Knowledge for better food systems

Blanket carbon tax worse for food security than climate change

A carbon tax applied across the whole economy, including agriculture, could put more people at risk of hunger (in terms of dietary energy availability) than climate change itself, according to a recent paper.

The models in the paper calculate that, in 2050, a “middle-of-the-road” socio-economic scenario would cause 2 to 56 million more people to be at risk of hunger (compared to a baseline scenario in which the climate stays at today’s conditions), due to climate impacts. However, if climate impacts are reduced through mitigation, 0 to 170 million more people (depending on the socio-economic scenario) are at risk of hunger, mainly because of the effects of mitigation.

The authors state, “Our findings should not be interpreted to downplay the importance of future GHG emissions mitigation efforts, or to suggest that climate policy will cause more harm than good in general.” Instead, the paper says, mitigation policies should take food security into consideration, for example by designing complementary “safety nets” or through transferring resource-efficient agricultural technologies to low-income countries.



Food insecurity can be directly exacerbated by climate change due to crop-production-related impacts of warmer and drier conditions that are expected in important agricultural regions. However, efforts to mitigate climate change through comprehensive, economy-wide GHG emissions reductions may also negatively affect food security, due to indirect impacts on prices and supplies of key agricultural commodities. Here we conduct a multiple model assessment on the combined effects of climate change and climate mitigation efforts on agricultural commodity prices, dietary energy availability and the population at risk of hunger. A robust finding is that by 2050, stringent climate mitigation policy, if implemented evenly across all sectors and regions, would have a greater negative impact on global hunger and food consumption than the direct impacts of climate change. The negative impacts would be most prevalent in vulnerable, low-income regions such as sub-Saharan Africa and South Asia, where food security problems are already acute.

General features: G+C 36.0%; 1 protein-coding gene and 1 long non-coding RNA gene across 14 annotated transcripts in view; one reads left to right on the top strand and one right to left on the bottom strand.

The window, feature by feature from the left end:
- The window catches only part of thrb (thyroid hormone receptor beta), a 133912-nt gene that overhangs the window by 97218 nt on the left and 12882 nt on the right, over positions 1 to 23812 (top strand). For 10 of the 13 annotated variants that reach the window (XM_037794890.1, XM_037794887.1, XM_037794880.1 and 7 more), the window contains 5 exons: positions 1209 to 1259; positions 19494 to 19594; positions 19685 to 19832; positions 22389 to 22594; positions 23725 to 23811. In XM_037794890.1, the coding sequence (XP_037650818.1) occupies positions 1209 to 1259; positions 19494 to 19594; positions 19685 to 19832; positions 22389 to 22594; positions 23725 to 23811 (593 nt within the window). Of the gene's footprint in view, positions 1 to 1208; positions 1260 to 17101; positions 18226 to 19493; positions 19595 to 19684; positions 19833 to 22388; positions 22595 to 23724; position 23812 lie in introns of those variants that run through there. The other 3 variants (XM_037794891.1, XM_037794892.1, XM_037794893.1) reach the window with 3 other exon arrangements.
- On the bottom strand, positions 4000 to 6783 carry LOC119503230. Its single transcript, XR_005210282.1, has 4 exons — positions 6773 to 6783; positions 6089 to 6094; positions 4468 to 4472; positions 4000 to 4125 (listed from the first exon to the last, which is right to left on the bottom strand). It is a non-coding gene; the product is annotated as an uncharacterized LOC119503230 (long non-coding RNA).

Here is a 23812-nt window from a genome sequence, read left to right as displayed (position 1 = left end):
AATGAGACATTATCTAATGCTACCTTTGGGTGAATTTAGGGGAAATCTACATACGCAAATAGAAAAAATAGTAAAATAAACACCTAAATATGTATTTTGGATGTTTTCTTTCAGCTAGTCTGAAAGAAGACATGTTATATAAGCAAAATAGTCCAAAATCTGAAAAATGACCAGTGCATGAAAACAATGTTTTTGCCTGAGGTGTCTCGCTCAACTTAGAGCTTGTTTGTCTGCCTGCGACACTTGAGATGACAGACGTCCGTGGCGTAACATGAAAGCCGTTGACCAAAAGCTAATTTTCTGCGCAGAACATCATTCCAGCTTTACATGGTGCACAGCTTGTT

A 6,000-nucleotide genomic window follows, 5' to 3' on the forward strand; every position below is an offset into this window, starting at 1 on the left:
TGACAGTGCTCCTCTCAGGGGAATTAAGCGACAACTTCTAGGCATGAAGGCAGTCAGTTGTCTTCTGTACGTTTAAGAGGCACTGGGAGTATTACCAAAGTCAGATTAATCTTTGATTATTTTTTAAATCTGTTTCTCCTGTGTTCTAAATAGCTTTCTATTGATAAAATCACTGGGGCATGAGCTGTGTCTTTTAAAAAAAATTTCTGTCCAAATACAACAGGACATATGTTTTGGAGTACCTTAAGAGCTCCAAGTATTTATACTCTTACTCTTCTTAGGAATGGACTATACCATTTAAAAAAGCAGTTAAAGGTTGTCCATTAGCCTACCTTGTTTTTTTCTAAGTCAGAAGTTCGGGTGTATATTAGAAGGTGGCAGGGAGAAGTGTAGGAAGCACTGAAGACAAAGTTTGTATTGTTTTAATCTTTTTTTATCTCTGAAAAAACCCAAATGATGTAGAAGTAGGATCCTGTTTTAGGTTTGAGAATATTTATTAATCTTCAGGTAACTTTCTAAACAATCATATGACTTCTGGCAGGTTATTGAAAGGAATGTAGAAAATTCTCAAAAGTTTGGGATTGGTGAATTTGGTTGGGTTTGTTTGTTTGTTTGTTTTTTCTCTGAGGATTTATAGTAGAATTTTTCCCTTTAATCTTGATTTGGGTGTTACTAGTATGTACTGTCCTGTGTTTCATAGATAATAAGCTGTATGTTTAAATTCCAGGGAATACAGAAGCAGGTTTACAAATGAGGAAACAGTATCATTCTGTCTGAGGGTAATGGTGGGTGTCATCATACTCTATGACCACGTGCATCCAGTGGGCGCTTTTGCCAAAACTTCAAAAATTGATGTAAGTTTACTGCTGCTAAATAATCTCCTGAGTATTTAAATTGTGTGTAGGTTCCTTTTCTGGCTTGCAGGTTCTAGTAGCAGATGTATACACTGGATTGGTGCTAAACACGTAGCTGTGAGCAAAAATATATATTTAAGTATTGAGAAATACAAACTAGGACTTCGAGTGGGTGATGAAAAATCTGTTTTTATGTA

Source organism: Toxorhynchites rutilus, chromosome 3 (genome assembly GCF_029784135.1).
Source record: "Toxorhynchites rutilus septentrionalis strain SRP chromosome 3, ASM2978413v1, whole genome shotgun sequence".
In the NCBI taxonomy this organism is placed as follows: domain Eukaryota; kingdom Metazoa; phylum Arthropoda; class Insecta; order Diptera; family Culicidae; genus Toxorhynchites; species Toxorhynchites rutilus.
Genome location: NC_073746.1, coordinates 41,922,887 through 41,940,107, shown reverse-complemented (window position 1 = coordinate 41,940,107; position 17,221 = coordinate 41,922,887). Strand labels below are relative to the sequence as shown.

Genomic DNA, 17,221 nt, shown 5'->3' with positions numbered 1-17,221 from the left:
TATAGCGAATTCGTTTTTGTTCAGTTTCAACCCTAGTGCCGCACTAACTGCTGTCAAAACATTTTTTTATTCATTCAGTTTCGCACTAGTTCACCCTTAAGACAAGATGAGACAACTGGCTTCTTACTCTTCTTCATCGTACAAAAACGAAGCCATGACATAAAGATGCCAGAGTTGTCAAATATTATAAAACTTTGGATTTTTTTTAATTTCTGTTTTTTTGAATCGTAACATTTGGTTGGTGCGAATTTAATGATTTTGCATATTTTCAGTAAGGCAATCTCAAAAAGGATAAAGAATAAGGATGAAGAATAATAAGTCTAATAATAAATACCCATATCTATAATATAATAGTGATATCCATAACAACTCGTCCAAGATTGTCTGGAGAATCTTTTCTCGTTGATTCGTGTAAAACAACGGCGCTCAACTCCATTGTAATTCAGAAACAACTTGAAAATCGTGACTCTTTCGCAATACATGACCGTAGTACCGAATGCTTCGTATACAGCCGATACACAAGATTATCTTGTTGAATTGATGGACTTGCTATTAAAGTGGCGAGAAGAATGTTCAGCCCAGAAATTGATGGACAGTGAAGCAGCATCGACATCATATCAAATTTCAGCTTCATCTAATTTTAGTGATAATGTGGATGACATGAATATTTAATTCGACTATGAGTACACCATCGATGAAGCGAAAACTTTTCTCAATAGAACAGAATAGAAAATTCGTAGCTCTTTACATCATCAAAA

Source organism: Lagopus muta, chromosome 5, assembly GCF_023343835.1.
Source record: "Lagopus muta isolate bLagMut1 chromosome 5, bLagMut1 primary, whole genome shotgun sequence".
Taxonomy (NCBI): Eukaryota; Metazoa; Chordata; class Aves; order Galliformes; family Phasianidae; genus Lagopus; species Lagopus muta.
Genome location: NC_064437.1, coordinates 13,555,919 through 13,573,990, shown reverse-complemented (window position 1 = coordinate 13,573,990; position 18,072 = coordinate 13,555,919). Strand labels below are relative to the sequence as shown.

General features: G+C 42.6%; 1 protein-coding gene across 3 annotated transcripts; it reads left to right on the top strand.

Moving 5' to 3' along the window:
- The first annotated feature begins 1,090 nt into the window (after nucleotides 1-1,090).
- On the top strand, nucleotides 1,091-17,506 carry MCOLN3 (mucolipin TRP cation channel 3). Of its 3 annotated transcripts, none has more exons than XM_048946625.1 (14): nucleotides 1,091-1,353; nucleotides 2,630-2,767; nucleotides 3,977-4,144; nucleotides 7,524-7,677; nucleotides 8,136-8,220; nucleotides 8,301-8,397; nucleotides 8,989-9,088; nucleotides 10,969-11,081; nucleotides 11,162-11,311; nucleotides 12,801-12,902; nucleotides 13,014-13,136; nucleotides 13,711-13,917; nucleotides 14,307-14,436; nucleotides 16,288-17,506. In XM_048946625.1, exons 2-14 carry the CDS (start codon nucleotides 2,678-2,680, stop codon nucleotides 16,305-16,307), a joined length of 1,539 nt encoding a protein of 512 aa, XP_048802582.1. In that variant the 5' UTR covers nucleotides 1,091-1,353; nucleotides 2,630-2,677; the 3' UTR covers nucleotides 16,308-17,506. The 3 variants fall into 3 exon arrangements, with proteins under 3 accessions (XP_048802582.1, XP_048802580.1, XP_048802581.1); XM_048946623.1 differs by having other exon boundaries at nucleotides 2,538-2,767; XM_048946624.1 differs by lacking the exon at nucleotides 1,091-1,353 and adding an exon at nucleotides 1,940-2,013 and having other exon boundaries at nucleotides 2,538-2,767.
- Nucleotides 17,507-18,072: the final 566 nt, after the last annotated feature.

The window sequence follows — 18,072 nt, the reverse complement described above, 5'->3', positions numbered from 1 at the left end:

Hasegawa, T., Fujimori, S., Havlík, P., Valin, H., Bodirsky, B.L., Doelman, J.C., Fellmann, T., Kyle, P., Koopman, J.F., Lotze-Campen, H. and Mason-D’Croz, D., 2018. Risk of increased food insecurity under stringent global climate change mitigation policy. Nature Climate Change, 8(8), p.699.

Read the full paper here. See also the Foodsource building block What is food security?

You can read related research by browsing the following categories of our research library:

Add comment

Member input

Plain text

This question is for testing whether or not you are a human visitor and to prevent automated spam submissions.




While some of the food system challenges facing humanity are local, in an interconnected world, adopting a global perspective is essential. Many environmental issues, such as climate change, need supranational commitments and action to be addressed effectively. Due to ever increasing global trade flows, prices of commodities are connected through space; a drought in Romania may thus increase the price of wheat in Zimbabwe.

View global articles


Doc Type